Staffers moved offices into the new tower in preparation for opening on a Monday in mid-November ’14 and the foodservice department began accepting deliveries there that week. Since all of the equipment was new to the kitchen staff, training from manufacturers was scheduled for two days in advance of the move.

Retail foodservice continued at the old facility through the following weekend, with patient service migrating on Saturday night, beginning from the new kitchen on Sunday morning. By the following Monday morning, the move was complete.

“It was a crazy time,” says Karen Freeman, R.D., Director of Food and Nutrition Services at St. Jude. “But in retrospect, the advance planning and the tight oversight of our construction project manager helped it go pretty smoothly.”

Expanded Retail Services
For St. Jude employees, the new café represents a dramatic change in terms of ambience, food selection and quality, and service level.

An upscale coffee and smoothie bar sits directly outside the entrance to the café servery and offers baked goods and grab-and-go snacks. Inside the café, contemporary lighting, colored ceramic tile facings and a mix of action stations and merchandisers present a fully modern feel. Digital menu boards at each station show the day’s offerings and nutritional data.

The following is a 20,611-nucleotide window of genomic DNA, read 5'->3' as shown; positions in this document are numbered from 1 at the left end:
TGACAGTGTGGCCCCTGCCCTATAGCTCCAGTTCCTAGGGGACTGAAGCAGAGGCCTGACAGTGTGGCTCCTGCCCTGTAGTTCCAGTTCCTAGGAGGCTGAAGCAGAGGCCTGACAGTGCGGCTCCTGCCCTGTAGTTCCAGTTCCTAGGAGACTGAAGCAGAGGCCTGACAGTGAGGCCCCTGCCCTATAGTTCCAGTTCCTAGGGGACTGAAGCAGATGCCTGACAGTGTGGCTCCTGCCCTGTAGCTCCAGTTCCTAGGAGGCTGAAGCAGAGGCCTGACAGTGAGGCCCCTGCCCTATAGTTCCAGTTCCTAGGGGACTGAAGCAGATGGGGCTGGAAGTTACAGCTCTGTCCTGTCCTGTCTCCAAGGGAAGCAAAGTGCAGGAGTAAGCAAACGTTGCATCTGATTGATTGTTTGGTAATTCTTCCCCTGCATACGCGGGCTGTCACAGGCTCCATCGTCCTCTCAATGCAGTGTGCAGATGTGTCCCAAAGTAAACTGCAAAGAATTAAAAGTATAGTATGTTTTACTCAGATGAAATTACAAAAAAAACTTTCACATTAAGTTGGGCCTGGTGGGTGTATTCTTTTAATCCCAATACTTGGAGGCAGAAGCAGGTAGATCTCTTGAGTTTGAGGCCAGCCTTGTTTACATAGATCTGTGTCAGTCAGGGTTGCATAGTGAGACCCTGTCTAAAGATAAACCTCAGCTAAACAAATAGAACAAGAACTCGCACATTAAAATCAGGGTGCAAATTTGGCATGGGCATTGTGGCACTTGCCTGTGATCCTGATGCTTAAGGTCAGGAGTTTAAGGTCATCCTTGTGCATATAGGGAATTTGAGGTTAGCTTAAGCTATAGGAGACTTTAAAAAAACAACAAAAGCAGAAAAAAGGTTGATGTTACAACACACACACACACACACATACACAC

Traffic congestion, which was a problem in the past, has been eliminated by a scatter system that helps distribute customers to five primary serving/cooking platforms around the perimeter of the servery and an island salad bar in the room’s center. (The salad bar is built around—and “camouflages”—a large central column that supports the floors above).

Moving in a counter-clockwise direction, customers find air-curtain display cases with grab-and-go parfaits, pre-packaged salads and a small selection of kosher items. They move past a beverage fountain area to the Grill, a Comfort station hot food bar, a Bistro deli station, the More Than A Pizza hearth-oven station, and finally, to the Innovation station. Here, a rotating menu centers on sautéed entrees and specials, like the streetstyle tacos offered every Taco Tuesday. When demand at the Innovation station becomes too great, the Bistro, equipped with an induction cooker and sauté station, helps pick up sauté production.

Located at the pizza station, the hearth oven has proved especially flexible and has in turn helped expand menu variety at the Bistro deli, says St. Jude’s Executive Chef Will Gotay.

“We recently added pretzel roll sandwiches at the Bistro and if a customer wants, these can be toasted in the hearth oven,” he says. “We also use it to bake breadsticks, hot croissants in the morning, roast vegetables and do things like re-glaze and crisp up chicken.” He adds that the hearth oven also is used to prepare specialty items like a s’more pizza, a snack that was an immediate hit with nursing staff.

The bright dining room area (with windows) was designed with multiple seating options that range from booths to tables for large and small groups as well as outdoor patio seating.